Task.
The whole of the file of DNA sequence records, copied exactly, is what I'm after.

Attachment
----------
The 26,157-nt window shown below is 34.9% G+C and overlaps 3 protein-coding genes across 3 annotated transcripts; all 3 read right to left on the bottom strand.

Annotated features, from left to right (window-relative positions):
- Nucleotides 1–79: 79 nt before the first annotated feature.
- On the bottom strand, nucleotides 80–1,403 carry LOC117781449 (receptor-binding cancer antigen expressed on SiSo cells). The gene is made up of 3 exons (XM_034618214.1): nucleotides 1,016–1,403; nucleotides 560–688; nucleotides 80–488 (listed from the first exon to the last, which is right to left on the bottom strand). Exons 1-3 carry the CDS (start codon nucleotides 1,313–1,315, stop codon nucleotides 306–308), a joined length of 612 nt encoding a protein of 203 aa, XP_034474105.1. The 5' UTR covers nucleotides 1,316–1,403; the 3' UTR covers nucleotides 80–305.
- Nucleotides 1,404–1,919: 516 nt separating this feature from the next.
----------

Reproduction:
The 26,157-nt window shown below is 34.9% G+C and overlaps 3 protein-coding genes across 3 annotated transcripts; all 3 read right to left on the bottom strand.

Annotated features, from left to right (window-relative positions):
- Nucleotides 1–79: 79 nt before the first annotated feature.
- On the bottom strand, nucleotides 80–1,403 carry LOC117781449 (receptor-binding cancer antigen expressed on SiSo cells). The gene is made up of 3 exons (XM_034618214.1): nucleotides 1,016–1,403; nucleotides 560–688; nucleotides 80–488 (listed from the first exon to the last, which is right to left on the bottom strand). Exons 1-3 carry the CDS (start codon nucleotides 1,313–1,315, stop codon nucleotides 306–308), a joined length of 612 nt encoding a protein of 203 aa, XP_034474105.1. The 5' UTR covers nucleotides 1,316–1,403; the 3' UTR covers nucleotides 80–305.
- Nucleotides 1,404–1,919: 516 nt separating this feature from the next.